25 Women to Read Before You Die

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Sheila Deeth has commented on (359) products.

Robin in the Hood by Diane J. Reed
Robin in the Hood

Sheila Deeth, August 18, 2015

Robin is going to rob banks, and she might fall in love. She’s fallen out of favor at her rich school because Daddy’s fixed the books and can’t pay the bills. But now...

From the first scene, told in a convincing first-person teen voice, to the last, Robin in the Hood is delightfully tongue in cheek, randomly crazy, and humorously odd. It tells of a teen coming of age, family trust lost long ago, the dawning of love, and the bombing of bad guys with trebuchets and jello pits. But there’s wisdom and mystery hidden under the crazy action, quick-fire dialog, and rapid romance. Creek, though mystically odd, repeatedly retreats to an appropriate distance. Robin, though over-the-top and wild, slowly learns there’s more to love and rejection than quick assumptions. Prayers, though no one is sure who they’re sent to, are answered. And a nicely modern Robin Hood theme slips pleasingly into the space around a hidden lake.

This isn’t the sanitized Robin Hood where rich people never get hurt. Nor is it the overly-socially-conscious sort that agonizes over other poeple’s pain. Rather it’s a quick sharp romp through modern fantasy, blending fairytale, romance, excitement and fun in well-measured portions --- a fast, cool, highly recommended read.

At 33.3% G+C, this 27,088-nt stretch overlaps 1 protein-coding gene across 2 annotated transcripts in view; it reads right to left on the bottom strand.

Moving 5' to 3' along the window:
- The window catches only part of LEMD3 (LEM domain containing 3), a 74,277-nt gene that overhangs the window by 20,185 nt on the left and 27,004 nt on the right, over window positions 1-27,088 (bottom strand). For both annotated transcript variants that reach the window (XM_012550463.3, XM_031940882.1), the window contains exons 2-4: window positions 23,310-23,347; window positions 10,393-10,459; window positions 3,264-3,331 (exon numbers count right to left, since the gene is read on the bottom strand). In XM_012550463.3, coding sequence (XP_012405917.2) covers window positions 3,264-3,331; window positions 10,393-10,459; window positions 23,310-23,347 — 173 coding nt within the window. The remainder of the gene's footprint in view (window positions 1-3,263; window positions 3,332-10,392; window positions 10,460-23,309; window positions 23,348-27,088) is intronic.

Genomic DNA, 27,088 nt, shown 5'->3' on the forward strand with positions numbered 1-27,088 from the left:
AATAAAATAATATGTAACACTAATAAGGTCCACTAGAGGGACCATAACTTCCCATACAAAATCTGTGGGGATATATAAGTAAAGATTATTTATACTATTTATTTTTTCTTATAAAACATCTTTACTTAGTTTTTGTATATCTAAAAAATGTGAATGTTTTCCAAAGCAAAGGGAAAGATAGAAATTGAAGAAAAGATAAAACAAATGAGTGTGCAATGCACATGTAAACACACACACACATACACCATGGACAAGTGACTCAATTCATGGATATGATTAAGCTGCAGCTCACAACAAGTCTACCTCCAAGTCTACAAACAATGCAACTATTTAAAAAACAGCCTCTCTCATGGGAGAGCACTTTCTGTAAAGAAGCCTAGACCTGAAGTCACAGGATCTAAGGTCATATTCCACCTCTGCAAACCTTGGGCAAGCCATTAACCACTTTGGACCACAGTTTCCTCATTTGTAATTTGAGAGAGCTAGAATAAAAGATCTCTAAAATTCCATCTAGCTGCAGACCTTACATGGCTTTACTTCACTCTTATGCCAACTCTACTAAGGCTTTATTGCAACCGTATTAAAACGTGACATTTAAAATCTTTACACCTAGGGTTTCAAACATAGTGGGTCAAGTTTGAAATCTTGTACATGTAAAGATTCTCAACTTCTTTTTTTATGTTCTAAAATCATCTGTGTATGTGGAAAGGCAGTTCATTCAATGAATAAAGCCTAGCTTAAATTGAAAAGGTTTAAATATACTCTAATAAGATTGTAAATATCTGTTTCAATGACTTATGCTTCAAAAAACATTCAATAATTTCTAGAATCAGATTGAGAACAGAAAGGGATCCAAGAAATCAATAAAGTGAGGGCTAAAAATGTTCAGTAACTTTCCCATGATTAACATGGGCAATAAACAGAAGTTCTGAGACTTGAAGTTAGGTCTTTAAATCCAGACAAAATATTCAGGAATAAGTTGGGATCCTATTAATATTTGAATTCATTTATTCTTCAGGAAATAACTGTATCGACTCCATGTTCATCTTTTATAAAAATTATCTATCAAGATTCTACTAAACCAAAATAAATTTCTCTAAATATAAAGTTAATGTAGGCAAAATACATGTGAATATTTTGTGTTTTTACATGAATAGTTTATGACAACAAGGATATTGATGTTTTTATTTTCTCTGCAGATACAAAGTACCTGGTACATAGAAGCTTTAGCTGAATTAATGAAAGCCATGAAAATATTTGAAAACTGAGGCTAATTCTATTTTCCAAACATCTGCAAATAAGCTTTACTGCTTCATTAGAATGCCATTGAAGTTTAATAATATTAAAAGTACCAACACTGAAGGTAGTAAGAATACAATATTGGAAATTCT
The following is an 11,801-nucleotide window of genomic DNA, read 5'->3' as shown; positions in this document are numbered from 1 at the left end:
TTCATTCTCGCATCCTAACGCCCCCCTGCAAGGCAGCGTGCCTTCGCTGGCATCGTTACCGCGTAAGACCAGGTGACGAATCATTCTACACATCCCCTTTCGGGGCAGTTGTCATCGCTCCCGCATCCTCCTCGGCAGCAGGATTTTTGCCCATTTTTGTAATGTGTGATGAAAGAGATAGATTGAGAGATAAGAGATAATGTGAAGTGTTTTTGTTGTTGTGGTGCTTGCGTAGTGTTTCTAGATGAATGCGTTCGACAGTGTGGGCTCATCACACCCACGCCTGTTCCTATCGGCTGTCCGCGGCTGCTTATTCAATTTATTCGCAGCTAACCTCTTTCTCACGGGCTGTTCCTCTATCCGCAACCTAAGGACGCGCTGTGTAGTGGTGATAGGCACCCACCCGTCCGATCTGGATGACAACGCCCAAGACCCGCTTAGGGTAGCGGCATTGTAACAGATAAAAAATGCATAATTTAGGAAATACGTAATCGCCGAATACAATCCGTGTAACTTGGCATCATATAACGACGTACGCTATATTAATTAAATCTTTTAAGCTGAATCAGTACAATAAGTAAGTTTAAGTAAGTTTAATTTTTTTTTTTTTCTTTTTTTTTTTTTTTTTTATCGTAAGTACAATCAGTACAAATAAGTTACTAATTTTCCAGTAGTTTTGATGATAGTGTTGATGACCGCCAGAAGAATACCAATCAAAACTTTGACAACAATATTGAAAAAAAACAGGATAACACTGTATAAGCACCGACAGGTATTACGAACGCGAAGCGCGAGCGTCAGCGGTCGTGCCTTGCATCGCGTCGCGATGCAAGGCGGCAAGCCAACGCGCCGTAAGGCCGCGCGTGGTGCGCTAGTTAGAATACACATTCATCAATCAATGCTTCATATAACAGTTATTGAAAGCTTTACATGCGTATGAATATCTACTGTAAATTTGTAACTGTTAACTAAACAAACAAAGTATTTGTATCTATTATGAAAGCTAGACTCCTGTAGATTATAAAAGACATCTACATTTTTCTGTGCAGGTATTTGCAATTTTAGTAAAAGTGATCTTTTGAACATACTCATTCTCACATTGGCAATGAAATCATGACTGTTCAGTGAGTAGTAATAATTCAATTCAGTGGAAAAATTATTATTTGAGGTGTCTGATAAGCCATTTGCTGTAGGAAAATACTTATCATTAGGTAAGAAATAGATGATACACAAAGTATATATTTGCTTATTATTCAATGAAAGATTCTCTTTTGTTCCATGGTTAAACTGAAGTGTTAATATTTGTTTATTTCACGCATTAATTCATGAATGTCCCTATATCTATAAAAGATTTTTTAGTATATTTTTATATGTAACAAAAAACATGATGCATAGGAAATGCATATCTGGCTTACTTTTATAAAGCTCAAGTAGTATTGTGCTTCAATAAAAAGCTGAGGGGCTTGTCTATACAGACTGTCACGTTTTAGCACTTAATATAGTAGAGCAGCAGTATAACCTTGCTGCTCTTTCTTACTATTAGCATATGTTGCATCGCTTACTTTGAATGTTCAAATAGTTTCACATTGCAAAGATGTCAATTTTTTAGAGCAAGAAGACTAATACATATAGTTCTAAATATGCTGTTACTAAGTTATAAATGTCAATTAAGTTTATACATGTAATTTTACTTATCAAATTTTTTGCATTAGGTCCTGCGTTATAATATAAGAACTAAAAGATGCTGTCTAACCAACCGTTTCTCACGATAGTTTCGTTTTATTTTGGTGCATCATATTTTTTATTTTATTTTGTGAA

Disclosure: I was given a free ecopy during the author’s blog tour. I’m just sorry it took me so long to get around to reading it.
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Khawla's Wall by Andrew Madigan
Khawla's Wall

Sheila Deeth, August 18, 2015

Along the Arabian Peninsula, “Wasta is the hand that guides every aspect of life.” But influence, like walls, serves a genuine purpose, holding everything in place. And there are many walls in this intriguing novel.

Author Andrew Madigan paints places, past and present, with vivid words, using old times and customs to remind reader, and protagonist, that space is not happiness; luxury is no guarantee; and privacy is not peace. A pearl-diver seeks the best treasure from depths, while fake pearls flood the market; an honest employee seeks honest improvement, but mustn’t rock the boat; a generous son tries to be true to his past, but the past won’t be true to him. And a beautiful women hides behind her wall of temptation.

Is Khawla seeking freedom? Is Mahmoud seeking love? And do the outsiders with statistics and computers want truth, or just a truth that fits their safely walled assumptions? Beautiful writing, evocative scenery, well-wrought history, and smooth sociology pull the reader in. Clear authenticity, generous and well-researched sympathy, and honest dialogs recreate a wholly believable emirate culture, pleasingly observed and humanly flawed. A wall is built, and the reader must turn the pages to see who it will hurt, should it ever fall.

Disclosure: I was given a free ecopy and I loved it.
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Fairy Tale Murders by Kelly Money

Sheila Deeth, August 18, 2015

Told with fascinating and convincing detail, Kelly Money’s Fairy Tale Murders is a dark tale of the birth of and search for a sick serial killer in Topeka. The story opens when Detective Kate Kingsley’s best friend leaves home with no forwarding message. A strange parcel contains an oddly inscribed children’s story. And a young man sinks into sexual temptation and evil.